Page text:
Rosewood History


William Pitt Vance (1868-1924) came to Rosewood Gate as an infant with his parents John and Olivia Vance. In 1923 he was living at Kulara, via Cairns, when wrote to the “Daily Mail” about his boyhood memories of his home town. His words give us a small glimpse into the lives of our pioneers.

A friend in the south sent me a copy of your issue of May 5, containing an account of the progress of Rosewood district, and it has awakened old memories of boyhood day when it was only “Rosewood Gate”. My dearest memories are of two small clearings where the town now stands, and a strip of scrub with a track cut in it (now the main street), and the old home, slabs and shingle roof, and over across the forest, the main road to Toowoomba, a large two two-storied hotel, where the coaches used to stop prior to the railway coming. And what a task it was for the selectors in those days, most of them “new chums” fresh from the old land, and 90 per cent without capitol yet with splendid courage, they took up those selections, and with indomitable pluck held on, financed by business firms, notably Messrs. Cribb and Foote of Ipswich. Living was hard, hours of labour all the daylight possible, recreation nil, but victory came, and the record published is a tribute to our pioneers.

Most of the farms in proximity to Rosewood were held by Britishers, the exception being Pedrazinni, an Italian. For the first five miles or so it was British; then in the Marburg and Minden districts fully 80 per cent were Germans, and let it be said, they were splendid settlers; equal in all respects to the best of our own people, and yet, someone has been responsible for turning Minden into Frenchton. There never were any French settlers in the Rosewood district, the only French person the writer remembers being M. Desbois, the first schoolmaster of the local school. The writer started his education on the first day the school was opened, and memory, harking back recalls the school-master, a portly gentleman, a great believer in discipline, as he, with cane tucked under his, arm, clay pipe in his mouth, used to march up and down before the desks; and woe betide the culprit who gave offence And yet, withal, discipline was needed, for some of the “boys” were already guilty of downy growth about their cheeks and little understood or cared for the necessity of learning the three R’s.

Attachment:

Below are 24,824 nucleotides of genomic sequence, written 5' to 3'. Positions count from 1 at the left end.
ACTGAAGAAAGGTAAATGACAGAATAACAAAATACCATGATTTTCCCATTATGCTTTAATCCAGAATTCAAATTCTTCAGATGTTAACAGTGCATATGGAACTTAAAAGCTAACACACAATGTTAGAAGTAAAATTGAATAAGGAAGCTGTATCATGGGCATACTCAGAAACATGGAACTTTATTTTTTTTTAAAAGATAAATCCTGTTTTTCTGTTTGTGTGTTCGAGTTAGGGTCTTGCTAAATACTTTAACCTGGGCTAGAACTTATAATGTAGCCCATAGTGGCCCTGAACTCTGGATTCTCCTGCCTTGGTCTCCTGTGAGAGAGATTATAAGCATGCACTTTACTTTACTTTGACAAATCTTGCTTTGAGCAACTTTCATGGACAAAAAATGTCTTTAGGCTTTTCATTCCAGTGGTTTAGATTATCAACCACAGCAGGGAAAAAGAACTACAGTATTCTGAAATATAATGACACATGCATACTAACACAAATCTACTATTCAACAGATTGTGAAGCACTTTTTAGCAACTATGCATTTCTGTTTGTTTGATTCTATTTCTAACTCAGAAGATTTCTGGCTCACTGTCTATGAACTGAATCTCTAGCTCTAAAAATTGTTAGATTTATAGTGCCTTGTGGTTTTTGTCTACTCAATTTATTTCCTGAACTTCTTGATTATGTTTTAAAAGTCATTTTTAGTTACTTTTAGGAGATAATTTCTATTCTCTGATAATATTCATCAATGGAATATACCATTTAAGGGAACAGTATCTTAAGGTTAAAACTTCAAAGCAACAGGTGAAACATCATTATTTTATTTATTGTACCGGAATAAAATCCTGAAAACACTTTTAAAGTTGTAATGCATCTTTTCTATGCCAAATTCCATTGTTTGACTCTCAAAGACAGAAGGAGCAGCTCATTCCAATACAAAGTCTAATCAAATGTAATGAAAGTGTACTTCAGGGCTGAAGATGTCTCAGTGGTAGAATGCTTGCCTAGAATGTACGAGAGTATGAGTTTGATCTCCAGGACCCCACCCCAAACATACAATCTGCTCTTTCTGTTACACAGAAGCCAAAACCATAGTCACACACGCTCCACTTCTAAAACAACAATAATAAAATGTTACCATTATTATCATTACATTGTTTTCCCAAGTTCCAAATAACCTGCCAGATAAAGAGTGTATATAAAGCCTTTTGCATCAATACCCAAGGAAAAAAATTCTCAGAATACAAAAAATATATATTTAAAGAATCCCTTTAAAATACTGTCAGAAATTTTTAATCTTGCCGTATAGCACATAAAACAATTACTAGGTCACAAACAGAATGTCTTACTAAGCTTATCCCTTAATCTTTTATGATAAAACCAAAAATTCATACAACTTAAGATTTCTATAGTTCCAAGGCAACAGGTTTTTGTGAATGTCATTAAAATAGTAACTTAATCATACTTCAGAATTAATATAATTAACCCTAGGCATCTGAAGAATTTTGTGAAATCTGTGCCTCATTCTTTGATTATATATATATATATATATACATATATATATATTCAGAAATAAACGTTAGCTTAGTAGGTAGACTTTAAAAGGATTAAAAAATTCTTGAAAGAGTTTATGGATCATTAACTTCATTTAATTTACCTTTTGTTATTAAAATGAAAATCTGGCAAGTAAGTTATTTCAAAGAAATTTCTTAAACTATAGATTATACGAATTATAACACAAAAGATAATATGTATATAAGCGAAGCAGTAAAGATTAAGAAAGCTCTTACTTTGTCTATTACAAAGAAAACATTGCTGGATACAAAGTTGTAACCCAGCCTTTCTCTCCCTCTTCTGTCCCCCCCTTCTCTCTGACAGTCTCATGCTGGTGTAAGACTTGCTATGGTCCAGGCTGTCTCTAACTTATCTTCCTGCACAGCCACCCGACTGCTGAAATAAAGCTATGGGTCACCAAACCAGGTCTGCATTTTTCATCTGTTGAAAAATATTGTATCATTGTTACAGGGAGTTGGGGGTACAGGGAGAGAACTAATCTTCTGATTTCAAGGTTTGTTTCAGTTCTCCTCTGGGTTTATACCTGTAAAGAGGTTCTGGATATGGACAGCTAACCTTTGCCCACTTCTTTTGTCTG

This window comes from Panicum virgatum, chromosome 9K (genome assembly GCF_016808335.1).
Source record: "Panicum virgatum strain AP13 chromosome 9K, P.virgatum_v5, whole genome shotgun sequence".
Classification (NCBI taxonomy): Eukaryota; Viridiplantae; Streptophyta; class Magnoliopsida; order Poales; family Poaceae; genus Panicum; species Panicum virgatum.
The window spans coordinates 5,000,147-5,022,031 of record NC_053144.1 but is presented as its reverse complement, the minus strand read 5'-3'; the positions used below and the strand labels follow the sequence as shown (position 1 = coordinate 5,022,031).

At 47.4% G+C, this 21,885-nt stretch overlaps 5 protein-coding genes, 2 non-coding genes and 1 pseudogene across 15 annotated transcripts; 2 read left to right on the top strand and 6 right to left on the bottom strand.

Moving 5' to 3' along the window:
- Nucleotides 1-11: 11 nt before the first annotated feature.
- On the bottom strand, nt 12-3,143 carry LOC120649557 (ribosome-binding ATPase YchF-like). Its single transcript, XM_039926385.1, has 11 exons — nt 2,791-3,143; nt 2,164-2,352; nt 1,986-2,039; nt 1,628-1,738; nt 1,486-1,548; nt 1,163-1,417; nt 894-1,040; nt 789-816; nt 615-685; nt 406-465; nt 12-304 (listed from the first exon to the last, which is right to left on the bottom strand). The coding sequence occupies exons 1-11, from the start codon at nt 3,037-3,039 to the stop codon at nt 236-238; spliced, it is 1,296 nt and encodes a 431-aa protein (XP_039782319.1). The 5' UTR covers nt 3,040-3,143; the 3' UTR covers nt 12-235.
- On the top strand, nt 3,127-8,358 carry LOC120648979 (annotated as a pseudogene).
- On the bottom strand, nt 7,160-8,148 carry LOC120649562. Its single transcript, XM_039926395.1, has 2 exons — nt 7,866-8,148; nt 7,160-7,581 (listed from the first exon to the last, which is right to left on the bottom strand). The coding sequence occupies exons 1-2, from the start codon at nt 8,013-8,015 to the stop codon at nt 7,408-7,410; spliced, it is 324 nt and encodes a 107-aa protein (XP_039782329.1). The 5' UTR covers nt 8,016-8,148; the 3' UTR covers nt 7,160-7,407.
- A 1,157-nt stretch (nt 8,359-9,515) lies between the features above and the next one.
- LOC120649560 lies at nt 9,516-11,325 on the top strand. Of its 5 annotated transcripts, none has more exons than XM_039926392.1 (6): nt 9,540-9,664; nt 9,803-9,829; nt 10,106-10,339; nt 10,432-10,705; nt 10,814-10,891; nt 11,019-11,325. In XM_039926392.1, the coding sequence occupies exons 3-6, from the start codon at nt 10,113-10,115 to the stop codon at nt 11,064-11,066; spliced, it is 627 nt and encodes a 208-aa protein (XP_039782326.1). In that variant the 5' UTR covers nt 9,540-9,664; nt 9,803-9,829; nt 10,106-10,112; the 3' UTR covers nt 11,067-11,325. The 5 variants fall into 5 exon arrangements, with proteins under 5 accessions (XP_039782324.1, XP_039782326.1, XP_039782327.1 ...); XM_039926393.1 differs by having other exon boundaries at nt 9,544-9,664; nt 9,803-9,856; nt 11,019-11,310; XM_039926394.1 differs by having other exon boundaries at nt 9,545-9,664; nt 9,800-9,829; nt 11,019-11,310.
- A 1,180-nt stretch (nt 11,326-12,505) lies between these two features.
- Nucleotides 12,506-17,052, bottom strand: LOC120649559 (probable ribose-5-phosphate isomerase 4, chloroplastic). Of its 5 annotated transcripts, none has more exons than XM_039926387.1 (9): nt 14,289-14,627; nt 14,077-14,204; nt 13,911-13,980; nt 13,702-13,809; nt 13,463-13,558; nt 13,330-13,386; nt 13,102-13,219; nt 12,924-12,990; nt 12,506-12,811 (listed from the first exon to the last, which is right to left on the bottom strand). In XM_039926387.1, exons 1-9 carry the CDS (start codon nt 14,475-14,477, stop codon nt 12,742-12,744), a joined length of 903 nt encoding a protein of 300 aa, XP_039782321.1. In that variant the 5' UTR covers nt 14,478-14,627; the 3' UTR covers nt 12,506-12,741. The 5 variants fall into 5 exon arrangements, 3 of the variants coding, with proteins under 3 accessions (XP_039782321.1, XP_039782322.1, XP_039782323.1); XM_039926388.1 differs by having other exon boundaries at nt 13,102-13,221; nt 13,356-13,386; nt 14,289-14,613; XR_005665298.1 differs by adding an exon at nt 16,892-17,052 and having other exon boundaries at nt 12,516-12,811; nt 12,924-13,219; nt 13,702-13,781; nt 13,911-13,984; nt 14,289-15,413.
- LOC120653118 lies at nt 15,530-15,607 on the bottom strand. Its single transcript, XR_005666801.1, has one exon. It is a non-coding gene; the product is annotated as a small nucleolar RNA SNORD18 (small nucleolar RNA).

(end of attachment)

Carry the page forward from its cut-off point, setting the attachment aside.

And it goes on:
J. W. Vance opened the first business in Rosewood, and J. L. Frederick in Marburg and Minden, and after the writers school days were over, he used to run a mail from Rosewood to Marburg, and from Rosewood to Watson’s place at Tarampa, passing through a closely settled district. He saw the scrub disappear and cultivation take its place.

In those days the womenfolk had a rough time and no pen can do justice to their splendid qualities, nor can distinction be made between the various nationals. Trials came to them all, the worst perhaps being the drought of 1884 when great numbers of cattle perished and the settlers in the scrub were hard pushed for water for drinking purposes. The Government used to send train-loads of water and German waggons, carts, drays, and all kinds of vehicles would rattle over the rough roads to secure a portion of the precious liquid, and it was hard luck sometimes for a settler to come in some seven or eight miles only to find the tanks empty. And then, when the good seasons came, the price of corn used to drop as low as 9d per bushel; but every farmer used to make some butter, and sell eggs and poultry, and so eked out a living. Then came a brighter day, and the travelling dairy came along to show the farmers the way to separate and make butter, and dairying took firm hold, and lifted the district to a high place.

The writer remembers the first show of the “Farmers’ Club,” when the school house was utilised for the purpose, and cabbages, etc., replaced the slates on the desks for the time being. Now that the mineral wealth underground is being added to the wealth produced on the surface, the future should be bright for those whose interests lie there. 

The writer of there lines wandered far from land interests for many years, but 15 years since took up a selection on the Atherton Tableland, and tackled the tropical jungles as his forbears had the Rosewood scrubs, and has seen a wonderful transformation in that time.The jungle is going fast, and now the fairest province of the State is producing great wealth. This year’s corn crop will probably be 25,003 tons. The three butter factories are in full swing, and a bacon factory is in course of erection.  All mean increased production, for here the settler has never known what it is to suffer from lack of water. During the drought of 1915 the hundreds of springs and water courses that cover this tableland, never failed. This year, whilst many parts of the State are drought stricken, the tableland has had some 40 inches of rain so far, and some four inches have fallen in the last 24 hours. 

I started to write of Rosewood of the old days, but my pen has been run to tell somewhat of this glorious inheritance of the white races, a tropical country with a semi-tropical climate and a splendid rainfall, with volcanic soils unsurpassed in the State and abundant water for all purposes. In the old homestead of the Vance family at Rosewood, there were four boys and four girls, all as yet happily living and on the tableland there are nigh a dozen of the third generation fulfilling their destiny in winning wealth from mother nature. I send best wishes for the old home town.